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Team Up South Africa
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Team Up South Africa
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A Game for Life
The Grassroot Project is a Washington DC-based organization that pairs college athletes with at-risk youth to educate them on HIV/AIDS awareness. Grassroot Soccer is a similar organization, teaming athletes with youth in developing countries and using soccer as a tool to teach HIV/AIDS prevention. Team Up South Africa brought kids from these two groups together to share their experiences and what they've learned.
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Produced and directed by Damian Petrou.

Find out more about Team Up.

Find out more about Grassroot Soccer.

Find out more about The Grassroot Project.

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Segment 1

COLESILA
There is one thing that I want to say. There is a difference between HIV and AIDS. HIV is a virus and AIDS is a disease.
TYLER
Sometimes it's overwhelming to talk about stopping AIDS or wanting to end poverty. It’s overwhelming to think there’s not much that you can do, but these kids really can do a lot and they really can have an impact on their communities.
COLESILA
I’m Colesila and I’m with Team Up 2010.
FRANCISCO GARCIA
My name is Francisco Garcia, I’m from Washington, DC, and I’m 14.
COLESILA
It's nice to meet the Team Up team because it was the first time for me to see them.
FRANCISCO GARCIA
They are not shy to show their expression, they would dance and teach me new things, they would teach me their language. Zulu, by the way.
TYLER
This is a pilot right here. This is an idea that we have had for almost a year now, and it's amazing to see it actually happening. I think it's incredibly powerful and incredibly important for programs like this to take place, especially when there is so much stigma. Sometimes you can feel like your world is so small and for them to be able to come halfway around the world and to interact with kids who are just like them in another part of the world and facing the same issues is incredibly powerful.
COUNSELOR
So your test came back negative for HIV.
BOY
Yes.
COUNSELOR
Wait up, wait up. I want to make sure you keep doing everything that you are doing and I want you to come back every six months. Okay?
BOY
Okay, I understand.
COUNSELOR 2
We can fight HIV by working together.
COLESILA
I think it's very important because I need to tell people more about what I’ve learned.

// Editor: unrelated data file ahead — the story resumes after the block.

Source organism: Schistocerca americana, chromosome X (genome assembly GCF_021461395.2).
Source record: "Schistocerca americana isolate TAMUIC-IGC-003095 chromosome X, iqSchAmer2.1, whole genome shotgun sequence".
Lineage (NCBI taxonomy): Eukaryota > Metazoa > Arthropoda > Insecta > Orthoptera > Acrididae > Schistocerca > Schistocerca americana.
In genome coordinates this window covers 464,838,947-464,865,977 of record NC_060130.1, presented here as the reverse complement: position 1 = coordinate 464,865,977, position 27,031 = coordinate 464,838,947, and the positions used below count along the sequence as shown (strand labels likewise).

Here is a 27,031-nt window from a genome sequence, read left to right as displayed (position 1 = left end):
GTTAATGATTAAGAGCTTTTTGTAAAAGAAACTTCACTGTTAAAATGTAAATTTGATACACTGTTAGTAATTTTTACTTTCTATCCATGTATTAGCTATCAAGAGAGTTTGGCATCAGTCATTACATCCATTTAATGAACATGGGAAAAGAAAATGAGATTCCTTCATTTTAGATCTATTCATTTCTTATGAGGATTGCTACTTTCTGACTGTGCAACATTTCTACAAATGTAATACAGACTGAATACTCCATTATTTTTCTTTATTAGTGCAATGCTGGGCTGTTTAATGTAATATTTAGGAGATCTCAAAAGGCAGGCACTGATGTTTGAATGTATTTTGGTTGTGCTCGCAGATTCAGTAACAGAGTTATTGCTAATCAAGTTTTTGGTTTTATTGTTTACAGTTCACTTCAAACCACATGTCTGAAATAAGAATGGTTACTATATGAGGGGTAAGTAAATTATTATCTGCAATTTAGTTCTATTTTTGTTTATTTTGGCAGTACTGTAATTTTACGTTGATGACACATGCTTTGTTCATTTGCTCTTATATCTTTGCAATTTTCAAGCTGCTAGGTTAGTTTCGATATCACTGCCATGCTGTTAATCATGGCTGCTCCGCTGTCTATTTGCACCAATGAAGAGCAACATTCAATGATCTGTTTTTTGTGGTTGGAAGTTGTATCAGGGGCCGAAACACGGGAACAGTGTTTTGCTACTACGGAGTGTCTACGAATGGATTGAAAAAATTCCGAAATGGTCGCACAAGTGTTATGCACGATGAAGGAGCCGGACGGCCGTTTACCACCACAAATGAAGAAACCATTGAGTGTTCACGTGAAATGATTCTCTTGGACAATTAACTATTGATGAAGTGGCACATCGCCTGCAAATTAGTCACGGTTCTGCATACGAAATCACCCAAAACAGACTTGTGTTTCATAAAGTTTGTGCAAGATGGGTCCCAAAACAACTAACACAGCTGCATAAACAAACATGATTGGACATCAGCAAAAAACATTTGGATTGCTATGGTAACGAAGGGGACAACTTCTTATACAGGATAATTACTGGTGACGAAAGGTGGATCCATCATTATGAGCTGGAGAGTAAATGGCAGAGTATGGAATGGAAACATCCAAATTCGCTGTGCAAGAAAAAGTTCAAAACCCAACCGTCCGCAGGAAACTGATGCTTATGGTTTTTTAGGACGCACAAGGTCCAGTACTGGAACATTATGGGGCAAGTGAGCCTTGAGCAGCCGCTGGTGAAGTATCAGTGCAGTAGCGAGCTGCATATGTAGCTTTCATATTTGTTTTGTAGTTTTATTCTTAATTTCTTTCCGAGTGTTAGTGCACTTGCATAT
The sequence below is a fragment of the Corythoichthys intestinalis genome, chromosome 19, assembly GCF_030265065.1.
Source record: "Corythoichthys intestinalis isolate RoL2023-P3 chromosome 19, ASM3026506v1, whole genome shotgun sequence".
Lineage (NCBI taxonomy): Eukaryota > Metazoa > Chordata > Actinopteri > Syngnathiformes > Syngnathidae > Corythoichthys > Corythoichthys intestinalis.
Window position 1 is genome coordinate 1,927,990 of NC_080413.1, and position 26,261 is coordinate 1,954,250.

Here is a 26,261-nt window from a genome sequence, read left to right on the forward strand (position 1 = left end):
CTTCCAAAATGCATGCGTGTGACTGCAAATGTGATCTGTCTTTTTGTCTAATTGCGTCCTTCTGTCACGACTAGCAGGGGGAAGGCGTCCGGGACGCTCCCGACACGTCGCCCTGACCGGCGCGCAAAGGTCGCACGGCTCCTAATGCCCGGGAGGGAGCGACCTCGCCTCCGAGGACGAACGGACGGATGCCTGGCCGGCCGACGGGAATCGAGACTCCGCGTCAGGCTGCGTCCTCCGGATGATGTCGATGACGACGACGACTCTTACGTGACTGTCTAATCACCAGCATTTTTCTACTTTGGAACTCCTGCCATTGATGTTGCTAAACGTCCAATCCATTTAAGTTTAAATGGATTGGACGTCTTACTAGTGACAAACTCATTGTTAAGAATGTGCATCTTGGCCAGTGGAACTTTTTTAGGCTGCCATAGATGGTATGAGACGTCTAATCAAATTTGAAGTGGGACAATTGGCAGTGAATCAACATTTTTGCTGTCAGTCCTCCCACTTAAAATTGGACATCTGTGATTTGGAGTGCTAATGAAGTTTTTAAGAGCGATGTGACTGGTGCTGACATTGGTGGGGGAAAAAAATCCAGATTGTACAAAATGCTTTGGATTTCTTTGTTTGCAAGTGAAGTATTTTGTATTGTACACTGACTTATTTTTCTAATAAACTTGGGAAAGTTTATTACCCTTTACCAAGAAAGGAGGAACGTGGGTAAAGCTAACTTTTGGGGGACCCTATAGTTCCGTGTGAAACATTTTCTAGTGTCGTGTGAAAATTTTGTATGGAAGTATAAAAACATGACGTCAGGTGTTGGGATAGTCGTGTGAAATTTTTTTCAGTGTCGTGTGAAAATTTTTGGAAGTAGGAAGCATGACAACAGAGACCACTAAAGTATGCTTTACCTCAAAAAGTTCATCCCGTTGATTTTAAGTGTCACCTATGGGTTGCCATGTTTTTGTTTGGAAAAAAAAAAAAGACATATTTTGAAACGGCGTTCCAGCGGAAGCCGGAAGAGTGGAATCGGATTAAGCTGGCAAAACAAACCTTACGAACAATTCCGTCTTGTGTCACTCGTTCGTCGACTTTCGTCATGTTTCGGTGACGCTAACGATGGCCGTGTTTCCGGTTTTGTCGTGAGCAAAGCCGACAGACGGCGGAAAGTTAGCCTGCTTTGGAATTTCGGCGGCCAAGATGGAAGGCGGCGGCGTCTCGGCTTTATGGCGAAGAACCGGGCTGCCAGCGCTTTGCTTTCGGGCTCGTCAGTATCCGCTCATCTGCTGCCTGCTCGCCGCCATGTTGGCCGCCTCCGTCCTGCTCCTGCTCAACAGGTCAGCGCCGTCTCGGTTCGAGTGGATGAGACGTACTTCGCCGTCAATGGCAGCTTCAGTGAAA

TYLER
The idea behind the programs involved in this, Grassroot Soccer and The Grassroot Project in DC, is that both use sports as a way to sort of break the ice and also as a really creative metaphor to teach important life lessons and also important life saving information about HIV.
FRANCISCO GARCIA
Yesterday’s experience playing with the orphanage and seeing their happy faces, knowing that they were enjoying their time, I probably won’t ever come back here so I did all I could and made sure they had the best time of their life.
TYLER
Overall I think that sports are a universal language, they cut across differences within Soweto, within Johannesburg, within South Africa and they also cut across differences in the United States. It’s a great resource to tap to talk about really serious issues like HIV/AIDS to sort of break the ice. I think that athletes have such a huge power to reach kids about serious issues and issues that are taboo because a lot of kids want to grow up to be an athlete. They want to grow up and keep playing sports and so they want to learn what athletes are interested in and what they care about and I think if you can engage an athlete on an issue like this it has so much power. Really the goal is to continue this concept of a team because these kids have a lot of challenges and I think if anything they’ve built incredible relationships that may not exist in their families, that may not exist in their schools or with their teachers.
COLESILA
I think they are different because of their language but in skin they are not different.
TYLER
It's also about changing this issue in your community and going beyond your own behavior and trying to help other people in they way you’ve been helped.
COLESILA
I wish to build my support team with my school, with my school classmates, and then make a group and then we tell more people information about HIV.
FRANCISCO GARCIA
I basically became friends with everybody from Soweto.
TYLER
When I was talking to these kids before we left, a lot of them thought that this was a service project, that they were going to be helping these kids out. But I think in a lot of ways the kids in South Africa have helped the kids in DC maybe more so than the opposite way.
FRANCISCO GARCIA
Just because a person has HIV or AIDS, that doesn’t mean you can’t be friends or play with them.
COLESILA
There is no problem that cannot be solved.
TYLER
In order to make any big change we have to understand what it takes to make a bold decision and then to be strong in any situation. You guys have all shown that.
COLESILA
It’s very important because when you are in a bad situation you have to be resilient.